Seven Steps for Decoding Student Misunderstandings
David Pace and Joan Middendorf created a model for decoding the disciplines as a method for faculty to uncover the ways students think and learn in various disciplines. Following their seven step process allows faculty members to understand the role they play in students’ misunderstandings of course content.
Did you ever wonder why students don’t understand what you have told them over and over? When did you first notice that students were getting lost in your course? Recognizing the bottleneck is the first of the seven steps. The second step is uncovering the assumptions you make about what students need to know to understand further the new knowledge. One way to determine your assumptions is to repeat the same explanation to someone, not in your discipline. Then, ask them what part they don’t understand. Suddenly you realize “Oh, I have to explain this first, so that can understand that.”
Step three then is to model your thought process or the mental tasks in your explanation. The fourth step involves having the students through exercises or some other type of reinforcement practice and receive feedback on what they just learned. At step five, you need to consider student motivation and work on their resistance. Here Pace and Middendorf discuss three potential emotional bottlenecks that may be further complicating their learning: their lack of motivation, procedural bottlenecks, or narrative bottlenecks. To reduce these sites of resistance, they suggest to increase visibility, address preconceptions and model conceptions, and discover the preconceptions preventing overcoming the bottleneck, respectively.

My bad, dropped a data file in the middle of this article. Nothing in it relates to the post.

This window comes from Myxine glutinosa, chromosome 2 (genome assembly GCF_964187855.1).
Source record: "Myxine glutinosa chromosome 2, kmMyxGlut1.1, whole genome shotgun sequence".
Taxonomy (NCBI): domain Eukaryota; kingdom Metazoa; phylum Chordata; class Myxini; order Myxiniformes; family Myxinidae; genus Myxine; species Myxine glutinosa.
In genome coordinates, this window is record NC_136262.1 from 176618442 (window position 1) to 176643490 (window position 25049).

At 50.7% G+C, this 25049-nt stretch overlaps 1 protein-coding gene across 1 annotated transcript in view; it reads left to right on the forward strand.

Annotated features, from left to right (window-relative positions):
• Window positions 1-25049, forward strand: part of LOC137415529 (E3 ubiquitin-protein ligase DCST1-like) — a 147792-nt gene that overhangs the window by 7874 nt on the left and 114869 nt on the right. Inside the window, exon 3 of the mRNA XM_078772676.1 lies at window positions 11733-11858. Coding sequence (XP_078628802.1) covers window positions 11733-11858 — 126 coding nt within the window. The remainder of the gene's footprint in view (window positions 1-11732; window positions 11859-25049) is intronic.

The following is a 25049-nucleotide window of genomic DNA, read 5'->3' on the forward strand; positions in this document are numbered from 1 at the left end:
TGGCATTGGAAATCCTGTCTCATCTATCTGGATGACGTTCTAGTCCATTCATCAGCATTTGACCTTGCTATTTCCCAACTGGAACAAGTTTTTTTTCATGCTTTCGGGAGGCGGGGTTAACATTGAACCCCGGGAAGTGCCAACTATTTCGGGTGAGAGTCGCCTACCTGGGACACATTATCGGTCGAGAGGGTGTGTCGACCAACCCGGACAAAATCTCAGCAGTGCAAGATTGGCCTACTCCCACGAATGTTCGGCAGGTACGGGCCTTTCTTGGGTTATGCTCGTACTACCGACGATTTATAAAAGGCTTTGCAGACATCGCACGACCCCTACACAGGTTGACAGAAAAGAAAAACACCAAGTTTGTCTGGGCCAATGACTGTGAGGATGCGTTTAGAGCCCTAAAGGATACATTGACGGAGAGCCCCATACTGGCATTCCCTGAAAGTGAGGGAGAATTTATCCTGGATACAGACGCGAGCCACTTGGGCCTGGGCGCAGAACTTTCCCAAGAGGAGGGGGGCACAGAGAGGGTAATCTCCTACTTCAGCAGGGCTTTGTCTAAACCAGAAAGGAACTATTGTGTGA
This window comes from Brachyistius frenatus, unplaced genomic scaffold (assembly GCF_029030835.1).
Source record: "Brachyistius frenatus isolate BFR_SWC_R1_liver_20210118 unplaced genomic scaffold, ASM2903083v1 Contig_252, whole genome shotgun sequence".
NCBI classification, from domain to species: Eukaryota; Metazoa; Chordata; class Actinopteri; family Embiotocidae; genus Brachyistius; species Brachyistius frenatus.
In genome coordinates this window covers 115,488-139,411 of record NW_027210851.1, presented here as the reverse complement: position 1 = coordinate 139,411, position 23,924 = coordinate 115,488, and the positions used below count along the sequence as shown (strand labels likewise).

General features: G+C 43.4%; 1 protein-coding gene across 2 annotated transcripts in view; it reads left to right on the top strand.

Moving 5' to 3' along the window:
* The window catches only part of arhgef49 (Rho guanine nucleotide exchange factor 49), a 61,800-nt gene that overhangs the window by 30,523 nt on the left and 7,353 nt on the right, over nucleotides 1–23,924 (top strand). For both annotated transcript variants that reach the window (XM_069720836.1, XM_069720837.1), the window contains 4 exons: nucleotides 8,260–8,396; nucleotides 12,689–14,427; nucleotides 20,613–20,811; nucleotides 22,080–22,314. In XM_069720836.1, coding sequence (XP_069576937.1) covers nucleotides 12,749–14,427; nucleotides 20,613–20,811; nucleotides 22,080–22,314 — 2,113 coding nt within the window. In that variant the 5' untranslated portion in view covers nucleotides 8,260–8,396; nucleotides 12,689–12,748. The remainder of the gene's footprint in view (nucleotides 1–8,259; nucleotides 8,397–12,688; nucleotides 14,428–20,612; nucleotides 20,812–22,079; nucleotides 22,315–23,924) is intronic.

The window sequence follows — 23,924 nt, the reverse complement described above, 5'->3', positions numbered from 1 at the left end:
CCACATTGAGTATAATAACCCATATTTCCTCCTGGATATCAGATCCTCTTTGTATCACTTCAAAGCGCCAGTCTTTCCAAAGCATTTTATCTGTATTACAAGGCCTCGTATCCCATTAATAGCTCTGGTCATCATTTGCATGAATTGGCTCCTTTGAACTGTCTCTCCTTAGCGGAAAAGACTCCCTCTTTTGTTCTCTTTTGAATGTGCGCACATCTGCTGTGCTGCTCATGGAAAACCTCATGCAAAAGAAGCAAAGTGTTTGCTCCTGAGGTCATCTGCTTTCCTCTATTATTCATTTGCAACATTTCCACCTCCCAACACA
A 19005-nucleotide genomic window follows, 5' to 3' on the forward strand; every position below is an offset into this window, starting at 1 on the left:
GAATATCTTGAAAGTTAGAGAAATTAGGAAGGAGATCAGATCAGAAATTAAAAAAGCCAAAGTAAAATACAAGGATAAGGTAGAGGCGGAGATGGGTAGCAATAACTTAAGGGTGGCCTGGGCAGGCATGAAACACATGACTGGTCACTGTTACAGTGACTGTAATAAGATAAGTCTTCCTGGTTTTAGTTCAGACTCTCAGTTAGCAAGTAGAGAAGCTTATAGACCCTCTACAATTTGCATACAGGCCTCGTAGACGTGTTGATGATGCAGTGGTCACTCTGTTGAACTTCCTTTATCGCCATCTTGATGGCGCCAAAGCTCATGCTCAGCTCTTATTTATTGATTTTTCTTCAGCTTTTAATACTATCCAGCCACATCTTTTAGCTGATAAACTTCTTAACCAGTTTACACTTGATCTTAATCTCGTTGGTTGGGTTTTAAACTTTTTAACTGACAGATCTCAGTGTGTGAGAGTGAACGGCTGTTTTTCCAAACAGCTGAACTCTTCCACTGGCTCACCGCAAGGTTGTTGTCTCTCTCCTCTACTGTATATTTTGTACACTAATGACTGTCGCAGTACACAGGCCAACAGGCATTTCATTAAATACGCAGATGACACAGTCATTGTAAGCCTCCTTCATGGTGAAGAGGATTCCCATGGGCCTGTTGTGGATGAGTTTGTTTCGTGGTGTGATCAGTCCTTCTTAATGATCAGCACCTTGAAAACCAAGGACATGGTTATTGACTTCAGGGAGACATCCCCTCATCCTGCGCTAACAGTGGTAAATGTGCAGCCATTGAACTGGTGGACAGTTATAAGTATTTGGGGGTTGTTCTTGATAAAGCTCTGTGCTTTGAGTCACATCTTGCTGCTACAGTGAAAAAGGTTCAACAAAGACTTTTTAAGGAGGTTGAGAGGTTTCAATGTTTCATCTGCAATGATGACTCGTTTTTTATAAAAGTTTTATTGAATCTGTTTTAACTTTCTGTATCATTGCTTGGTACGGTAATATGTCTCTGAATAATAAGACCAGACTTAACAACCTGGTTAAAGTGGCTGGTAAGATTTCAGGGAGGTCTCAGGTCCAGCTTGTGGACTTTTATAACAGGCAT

In step six we pause to assess the students’ mastery of thinking and learning in the discipline. Lastly, Pace and Middendorf ask how you will share the decoding model with your colleagues. As a faculty member, how will you spread the word to your colleagues so they too can discover their course bottlenecks? Rather than say, “Yes, this point is where most students have trouble, wouldn’t you rather say, “This point used to be a problem for students until I realized they also needed to understand X?”
The book can shift faculty perspective of thinking some students just don’t get it, to realizing more can get it if faculty do more to help students understand the disciplinary way of thinking.
Decoding Website. http://decodingthedisciplines.org/
Pace, D., & Middendorf, J. (Eds.). (2004). Decoding the disciplines: Helping students learn disciplinary ways of thinking. San Francisco, CA: Jossey-Bass.
David Pace, Ph.D., Emeritus Professor, Dept. of History, Indiana University – Bloomington
Joan Middendorf, Instructional Consultant, Center for Innovative Teaching and Learning, Indiana University – Bloomington